Furthermore, in the Patra Gulf, close to one of Greece’s largest ports, the Greek semi-state company ELPE, along with the Italian Edison and the Irish Petro Celtic, are betting on a 200-million barrel reserve, which if validated will be the largest ever found in Greece. (The Prinos discovery was 150 million barrels, and extraction here has been going on since the mid-1970’s). Energean is betting on a $250 million short-term investment project to recover more offshore reserves near Prinos, with reliable estimations indicating that an additional 100 million barrels is to be recovered.

At the same time, the company seeks a license in the upcoming Montenegro offshore licensing round, collaborating with the British company Mediterranean Oil & Gas. Montenegro, like Greece, is betting a lot on its future economic development in finding any hydrocarbons reserves.

Possible Problems and Technical Issues

Offshore explorations have very significant hurdles, a detail that has been overlooked for purely political reasons by Greek policy makers, electoral satisfaction notwithstanding. They require high capital expenditure, highly-specialized and costly scientific and technical personnel, stringent environmental protection procedures and expensive logistics facilities.

In that respect even if oil is found it will not be extracted unless the quantities are sufficient to enable a serious endeavor. There are plenty of other offshore locations around the world where oil has been definitely found – or at least estimated – but where plans have not been carried out due to these reasons.

With today’s prices (Brent-priced oil is at $110 per barrel), offshore drilling in Greece could be just feasible and viable in economic terms. However, a business plan in such projects requires at least a decade of either stable or even upward price indexing in order to remain on track. The quality of oil is another factor to be assessed. Enough oil that is high on sulfur or contains unwanted extra ingredients is priced much cheaper than sweet or light oil.

Furthermore, tax issues, state paperwork and legal framework have to be addressed neatly well before any serious investment project is accomplished. Also to be assessed are political or currency risks involved, although one can speculate that if Greece is indeed a major oil power, the international energy interests would surely like the country to drop the ‘hard’ Euro and revert to the ‘cheap”\’ Drachma so as to make extraction cheap, whilst reaping the benefits of selling it on the world market in dollars. In that sense taxes and dues to the Greek states, as well as, worker’s wages would be paid in a depreciated Greek currency, while export profits would be received in international currencies. On the other hand, in such a case Greece would be able to overcome the unpleasant aspects of an exit from the Euro in having a steady demand for its currency, backed by powerful corporate interests. Certainly, Greece leaving the Euro now is an unlikely scenario, but the possible ramifications of currency on oil investment are still important factors for the larger analysis.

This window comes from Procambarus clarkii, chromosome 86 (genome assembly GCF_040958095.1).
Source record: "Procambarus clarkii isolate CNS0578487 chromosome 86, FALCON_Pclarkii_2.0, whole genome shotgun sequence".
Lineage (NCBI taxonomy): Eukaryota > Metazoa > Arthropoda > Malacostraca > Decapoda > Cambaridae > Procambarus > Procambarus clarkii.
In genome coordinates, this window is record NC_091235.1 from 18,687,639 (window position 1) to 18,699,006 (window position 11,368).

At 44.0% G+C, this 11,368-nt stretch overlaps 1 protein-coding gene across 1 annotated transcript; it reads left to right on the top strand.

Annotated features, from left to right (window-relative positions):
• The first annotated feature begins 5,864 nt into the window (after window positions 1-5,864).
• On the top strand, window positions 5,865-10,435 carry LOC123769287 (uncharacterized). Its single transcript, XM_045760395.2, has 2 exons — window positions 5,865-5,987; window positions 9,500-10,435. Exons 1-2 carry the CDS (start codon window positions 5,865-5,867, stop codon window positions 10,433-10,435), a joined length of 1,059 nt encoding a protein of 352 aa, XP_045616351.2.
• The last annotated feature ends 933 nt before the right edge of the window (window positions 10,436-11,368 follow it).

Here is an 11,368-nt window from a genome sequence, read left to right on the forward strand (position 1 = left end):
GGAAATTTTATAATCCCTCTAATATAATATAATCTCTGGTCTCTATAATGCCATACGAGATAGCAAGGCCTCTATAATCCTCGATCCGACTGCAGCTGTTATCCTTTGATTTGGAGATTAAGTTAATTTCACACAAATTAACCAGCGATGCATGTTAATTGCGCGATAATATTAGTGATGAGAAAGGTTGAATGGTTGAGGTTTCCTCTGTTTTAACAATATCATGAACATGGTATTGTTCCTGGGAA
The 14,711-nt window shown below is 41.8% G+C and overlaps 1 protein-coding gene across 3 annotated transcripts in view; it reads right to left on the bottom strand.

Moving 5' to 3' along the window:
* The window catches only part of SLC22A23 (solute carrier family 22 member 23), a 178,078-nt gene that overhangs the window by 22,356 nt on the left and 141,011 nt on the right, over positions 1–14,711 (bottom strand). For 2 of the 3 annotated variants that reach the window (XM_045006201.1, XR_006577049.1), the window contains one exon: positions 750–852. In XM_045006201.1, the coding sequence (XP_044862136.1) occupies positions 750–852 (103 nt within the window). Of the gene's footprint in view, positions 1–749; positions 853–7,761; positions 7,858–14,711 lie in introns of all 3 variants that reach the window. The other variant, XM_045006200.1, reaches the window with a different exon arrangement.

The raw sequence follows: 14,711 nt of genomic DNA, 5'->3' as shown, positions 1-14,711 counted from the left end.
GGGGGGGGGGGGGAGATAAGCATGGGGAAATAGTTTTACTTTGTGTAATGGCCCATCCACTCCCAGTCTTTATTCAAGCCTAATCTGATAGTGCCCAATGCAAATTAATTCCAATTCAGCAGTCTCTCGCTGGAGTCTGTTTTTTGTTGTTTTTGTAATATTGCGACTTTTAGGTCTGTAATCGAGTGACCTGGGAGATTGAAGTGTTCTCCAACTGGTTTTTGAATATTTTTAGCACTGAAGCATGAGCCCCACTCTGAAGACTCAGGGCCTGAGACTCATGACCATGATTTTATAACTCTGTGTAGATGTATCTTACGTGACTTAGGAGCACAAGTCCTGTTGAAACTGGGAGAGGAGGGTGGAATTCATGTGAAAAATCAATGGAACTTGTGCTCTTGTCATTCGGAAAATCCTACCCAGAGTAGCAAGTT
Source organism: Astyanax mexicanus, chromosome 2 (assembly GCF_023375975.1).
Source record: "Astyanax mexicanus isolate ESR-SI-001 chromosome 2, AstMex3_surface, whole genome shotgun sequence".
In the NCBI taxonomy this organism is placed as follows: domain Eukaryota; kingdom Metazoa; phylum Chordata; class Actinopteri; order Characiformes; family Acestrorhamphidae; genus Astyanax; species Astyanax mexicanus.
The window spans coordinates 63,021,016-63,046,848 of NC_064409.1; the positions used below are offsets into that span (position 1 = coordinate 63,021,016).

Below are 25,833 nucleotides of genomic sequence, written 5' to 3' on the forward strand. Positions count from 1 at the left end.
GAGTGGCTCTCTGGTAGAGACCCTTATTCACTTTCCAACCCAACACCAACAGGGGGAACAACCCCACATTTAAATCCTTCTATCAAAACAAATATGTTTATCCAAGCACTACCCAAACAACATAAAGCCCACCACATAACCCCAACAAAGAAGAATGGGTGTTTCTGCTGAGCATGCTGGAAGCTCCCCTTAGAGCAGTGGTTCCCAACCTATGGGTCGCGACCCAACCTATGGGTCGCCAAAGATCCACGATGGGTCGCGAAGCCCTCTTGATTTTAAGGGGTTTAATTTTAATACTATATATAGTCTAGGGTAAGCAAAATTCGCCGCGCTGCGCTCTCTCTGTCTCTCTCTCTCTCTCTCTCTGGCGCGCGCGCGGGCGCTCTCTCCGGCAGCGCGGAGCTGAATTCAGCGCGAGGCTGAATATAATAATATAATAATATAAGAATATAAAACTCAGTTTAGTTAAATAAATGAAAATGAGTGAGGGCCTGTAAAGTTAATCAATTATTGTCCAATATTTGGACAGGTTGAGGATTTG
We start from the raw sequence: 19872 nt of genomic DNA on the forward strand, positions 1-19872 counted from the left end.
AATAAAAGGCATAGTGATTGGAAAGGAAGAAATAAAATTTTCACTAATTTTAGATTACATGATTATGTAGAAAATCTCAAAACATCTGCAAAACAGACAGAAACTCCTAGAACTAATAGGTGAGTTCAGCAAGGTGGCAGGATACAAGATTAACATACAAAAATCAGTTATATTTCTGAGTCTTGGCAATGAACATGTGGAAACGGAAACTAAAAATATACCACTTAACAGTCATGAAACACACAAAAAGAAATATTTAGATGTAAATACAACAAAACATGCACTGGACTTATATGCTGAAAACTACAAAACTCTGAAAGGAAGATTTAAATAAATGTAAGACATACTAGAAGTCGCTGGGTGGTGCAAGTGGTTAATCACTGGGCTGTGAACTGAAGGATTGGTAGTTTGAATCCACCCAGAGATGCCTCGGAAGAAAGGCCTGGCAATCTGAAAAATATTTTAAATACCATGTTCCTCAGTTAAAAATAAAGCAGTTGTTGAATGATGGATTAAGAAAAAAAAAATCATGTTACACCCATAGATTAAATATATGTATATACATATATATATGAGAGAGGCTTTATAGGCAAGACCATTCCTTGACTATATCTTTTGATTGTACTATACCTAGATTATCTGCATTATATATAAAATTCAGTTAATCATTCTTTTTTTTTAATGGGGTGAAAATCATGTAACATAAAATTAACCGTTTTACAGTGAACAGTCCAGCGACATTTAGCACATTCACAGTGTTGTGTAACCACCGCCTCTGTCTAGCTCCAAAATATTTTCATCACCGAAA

Lastly, the psychological factor has to be assessed. The public’s likely uplifted sentiment over the coming months could boost somewhat the shaky governmental coalition of the ND-PASOK parties, which is being battered by strong challenges from both Right-wing and Left-wing parties, Golden Dawn and SYRIZA, respectively. In that sense, the longer the exploration process drags on, the better it is for the governing politicians, who can continue to present an optimistic storyline to the electorate, depicting hydrocarbons investment as the likely way to triumph over years of austerity measures still being implemented. The influx of necessary capital for the research drilling stage would certainly boost local economies in the Ionian islands and the nearby regions, which are relatively poor outside of tourist season, while foreign funders will likely inject much needed capital into infrastructure work or buy up shares of the companies involved.

However, as previously said, another psychological factor to keep in mind is public association of foreign companies and oil exploration with a kind of social and environmental exploitation, brought on by the bailout. Depending on the success of leftist parties in communicating their message, this factor may continue to spark a debate in the country. Greeks are fiercely proud of their country and its natural beauty, which is a key factor in preserving the all-important tourism industry, and any industrial activities that threaten to endanger this existence will arouse public ire. Indeed, it is interesting to note that among the splintering and new prominence of the Leftist parties in Greece today, more and more of them have the environment as one of their fundamental party issues.

Finally, the upcoming exploration rounds will also be the focus of finance professionals who deal with the Greek economy, since they represent a parameter of both economic and political value and play a part in the overall dynamics of the Greek economy.